Use the verb transplant to describe what you do when you move a cactus into a bigger container, or what a doctor does when she places a donor organ — like a kidney or lung — into the body of a patient.

When you transplant your favorite rose bush, you carefully dig it up and re-plant it in another spot in the yard, maybe one that gets more sunlight. You can also use the word as a noun to describe the act of doing such a thing: "The liver transplant was a success." The word's origin is simple: the Latin trans, or "across," plus plantare, which means "to plant."

Definitions of transplant

v transfer from one place or period to another

“The ancient Greek story was transplanted into Modern America”
transfer, transpose
Type of:
move from one setting or context to another

v lift and reset in another soil or situation

Transplant the young rice plants”
Type of:
cause to move, usually with force or pressure

v place the organ of a donor into the body of a recipient

Type of:
enter, infix, insert, introduce
put or introduce into something

v be transplantable

“These delicate plants do not transplant easily”
lift and reset in another soil or situation
Type of:
have the quality of being; (copula, used with an adjective or a predicate noun)

n the act of removing something from one location and introducing it in another location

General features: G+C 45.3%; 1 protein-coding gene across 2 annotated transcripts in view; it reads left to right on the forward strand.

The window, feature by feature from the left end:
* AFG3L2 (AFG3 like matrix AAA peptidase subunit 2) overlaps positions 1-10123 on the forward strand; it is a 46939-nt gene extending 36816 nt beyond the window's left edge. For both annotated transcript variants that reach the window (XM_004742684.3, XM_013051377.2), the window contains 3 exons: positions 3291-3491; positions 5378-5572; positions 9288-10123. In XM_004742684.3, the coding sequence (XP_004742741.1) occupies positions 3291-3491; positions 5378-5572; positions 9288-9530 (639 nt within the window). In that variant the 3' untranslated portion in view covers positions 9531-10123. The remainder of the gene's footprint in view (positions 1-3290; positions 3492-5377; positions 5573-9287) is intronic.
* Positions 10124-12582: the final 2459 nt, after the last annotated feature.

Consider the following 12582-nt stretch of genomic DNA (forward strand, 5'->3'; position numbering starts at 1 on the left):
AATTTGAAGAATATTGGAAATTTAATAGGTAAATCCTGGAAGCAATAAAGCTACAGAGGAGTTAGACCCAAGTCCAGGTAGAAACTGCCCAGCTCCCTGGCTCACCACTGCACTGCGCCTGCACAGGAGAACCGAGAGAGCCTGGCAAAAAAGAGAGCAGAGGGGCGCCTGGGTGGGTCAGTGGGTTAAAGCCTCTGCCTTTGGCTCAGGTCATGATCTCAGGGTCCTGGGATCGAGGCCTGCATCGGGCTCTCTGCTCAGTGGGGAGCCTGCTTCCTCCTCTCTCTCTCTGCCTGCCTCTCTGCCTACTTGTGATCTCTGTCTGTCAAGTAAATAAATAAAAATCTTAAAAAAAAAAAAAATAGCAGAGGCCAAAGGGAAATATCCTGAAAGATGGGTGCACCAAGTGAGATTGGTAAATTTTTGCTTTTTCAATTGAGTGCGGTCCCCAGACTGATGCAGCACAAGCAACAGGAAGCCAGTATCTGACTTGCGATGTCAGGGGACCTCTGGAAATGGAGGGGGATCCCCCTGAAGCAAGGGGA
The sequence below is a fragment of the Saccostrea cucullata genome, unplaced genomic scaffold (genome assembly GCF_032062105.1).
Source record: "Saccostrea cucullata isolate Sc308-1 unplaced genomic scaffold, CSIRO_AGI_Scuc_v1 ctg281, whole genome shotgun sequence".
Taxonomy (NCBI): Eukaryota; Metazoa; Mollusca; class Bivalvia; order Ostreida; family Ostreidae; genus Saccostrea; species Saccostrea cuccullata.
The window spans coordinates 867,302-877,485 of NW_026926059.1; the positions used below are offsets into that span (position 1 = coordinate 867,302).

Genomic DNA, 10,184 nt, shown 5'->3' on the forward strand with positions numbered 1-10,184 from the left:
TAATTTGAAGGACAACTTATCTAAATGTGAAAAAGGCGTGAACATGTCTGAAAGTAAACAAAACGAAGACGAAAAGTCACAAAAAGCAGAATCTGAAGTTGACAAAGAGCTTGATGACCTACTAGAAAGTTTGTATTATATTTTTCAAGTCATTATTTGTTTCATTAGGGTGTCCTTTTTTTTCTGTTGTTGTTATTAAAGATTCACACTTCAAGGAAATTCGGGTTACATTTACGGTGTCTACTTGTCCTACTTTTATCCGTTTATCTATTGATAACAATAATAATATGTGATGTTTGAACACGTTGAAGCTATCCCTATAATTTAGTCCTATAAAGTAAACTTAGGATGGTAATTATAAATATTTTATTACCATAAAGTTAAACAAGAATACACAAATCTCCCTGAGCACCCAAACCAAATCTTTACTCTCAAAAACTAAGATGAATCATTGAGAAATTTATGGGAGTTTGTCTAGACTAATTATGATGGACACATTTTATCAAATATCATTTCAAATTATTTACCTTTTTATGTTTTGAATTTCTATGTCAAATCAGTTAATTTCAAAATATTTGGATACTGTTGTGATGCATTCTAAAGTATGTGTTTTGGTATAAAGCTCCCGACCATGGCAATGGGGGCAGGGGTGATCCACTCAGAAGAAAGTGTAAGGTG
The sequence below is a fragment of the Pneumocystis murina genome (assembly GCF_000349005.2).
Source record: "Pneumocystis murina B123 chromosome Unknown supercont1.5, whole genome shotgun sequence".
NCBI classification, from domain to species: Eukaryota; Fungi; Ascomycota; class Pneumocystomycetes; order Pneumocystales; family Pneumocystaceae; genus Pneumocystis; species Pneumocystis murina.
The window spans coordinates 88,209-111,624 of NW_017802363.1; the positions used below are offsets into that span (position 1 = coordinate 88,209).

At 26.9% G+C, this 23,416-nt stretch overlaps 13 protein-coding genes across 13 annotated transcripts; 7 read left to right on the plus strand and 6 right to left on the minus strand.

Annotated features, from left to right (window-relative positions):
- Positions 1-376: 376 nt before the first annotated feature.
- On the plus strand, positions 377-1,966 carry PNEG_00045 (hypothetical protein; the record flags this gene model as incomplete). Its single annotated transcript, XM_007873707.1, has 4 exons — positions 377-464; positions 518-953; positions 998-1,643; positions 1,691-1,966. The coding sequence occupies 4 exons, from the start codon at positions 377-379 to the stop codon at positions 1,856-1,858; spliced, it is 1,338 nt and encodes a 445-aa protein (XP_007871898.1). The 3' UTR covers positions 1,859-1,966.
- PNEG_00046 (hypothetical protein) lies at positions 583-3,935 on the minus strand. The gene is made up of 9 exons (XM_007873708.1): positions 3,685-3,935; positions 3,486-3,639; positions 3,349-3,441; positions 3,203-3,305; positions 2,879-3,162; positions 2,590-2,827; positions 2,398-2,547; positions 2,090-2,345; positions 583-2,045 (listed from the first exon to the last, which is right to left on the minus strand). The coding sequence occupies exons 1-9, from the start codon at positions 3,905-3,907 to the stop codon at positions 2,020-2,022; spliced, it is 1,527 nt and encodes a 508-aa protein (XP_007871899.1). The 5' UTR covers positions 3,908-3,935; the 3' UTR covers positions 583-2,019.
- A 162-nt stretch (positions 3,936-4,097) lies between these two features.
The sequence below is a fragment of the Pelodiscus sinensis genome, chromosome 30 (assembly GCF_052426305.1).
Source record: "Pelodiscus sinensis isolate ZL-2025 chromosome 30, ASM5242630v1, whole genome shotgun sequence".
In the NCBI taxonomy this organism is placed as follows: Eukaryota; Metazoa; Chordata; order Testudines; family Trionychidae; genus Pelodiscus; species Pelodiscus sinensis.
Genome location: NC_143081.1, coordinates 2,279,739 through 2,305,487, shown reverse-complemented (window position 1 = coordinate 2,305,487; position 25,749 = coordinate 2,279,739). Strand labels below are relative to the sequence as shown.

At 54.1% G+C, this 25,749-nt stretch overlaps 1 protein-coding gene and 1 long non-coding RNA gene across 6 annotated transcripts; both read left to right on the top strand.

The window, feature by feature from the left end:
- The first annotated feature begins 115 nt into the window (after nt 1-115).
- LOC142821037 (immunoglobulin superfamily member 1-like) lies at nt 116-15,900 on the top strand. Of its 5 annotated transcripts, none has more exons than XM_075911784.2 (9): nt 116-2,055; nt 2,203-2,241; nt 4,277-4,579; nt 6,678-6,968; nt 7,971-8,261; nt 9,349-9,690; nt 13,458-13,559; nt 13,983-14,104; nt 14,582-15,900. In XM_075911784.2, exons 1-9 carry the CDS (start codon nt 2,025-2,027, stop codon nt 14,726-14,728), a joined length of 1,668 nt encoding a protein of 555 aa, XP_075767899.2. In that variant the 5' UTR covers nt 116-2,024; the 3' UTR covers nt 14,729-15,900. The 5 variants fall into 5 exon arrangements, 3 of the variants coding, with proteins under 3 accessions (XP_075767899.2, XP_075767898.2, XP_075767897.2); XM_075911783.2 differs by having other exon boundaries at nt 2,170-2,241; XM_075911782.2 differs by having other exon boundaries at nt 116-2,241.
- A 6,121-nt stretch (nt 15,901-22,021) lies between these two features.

“the transplant did not flower until the second year”
transplantation, transplanting
Type of:
the act of changing the location of something

n an operation moving an organ from one organism (the donor) to another (the recipient)

“he had a kidney transplant
organ transplant, transplantation
corneal graft, corneal transplant, keratoplasty
a surgical procedure in which part or all of a damaged or diseased cornea is replaced by healthy corneal tissue from a donor
xenotransplant, xenotransplantation
a surgical procedure in which tissue or whole organs are transfered from one species to another species
using a piece of donated corneal tissue to repair the eye of someone who has had a cataract removed
Type of:
operation, surgery, surgical operation, surgical procedure, surgical process
a medical procedure involving an incision with instruments; performed to repair damage or arrest disease in a living body

n (surgery) tissue or organ transplanted from a donor to a recipient; in some cases the patient can be both donor and recipient

autograft, autoplasty
tissue that is taken from one site and grafted to another site on the same person
allograft, homograft
tissue or organ transplanted from a donor of the same species but different genetic makeup; recipient's immune system must be suppressed to prevent rejection of the graft
heterograft, xenograft
tissue from an animal of one species used as a temporary graft (as in cases of severe burns) on an individual of another species
Type of:
animal tissue
the tissue in the bodies of animals

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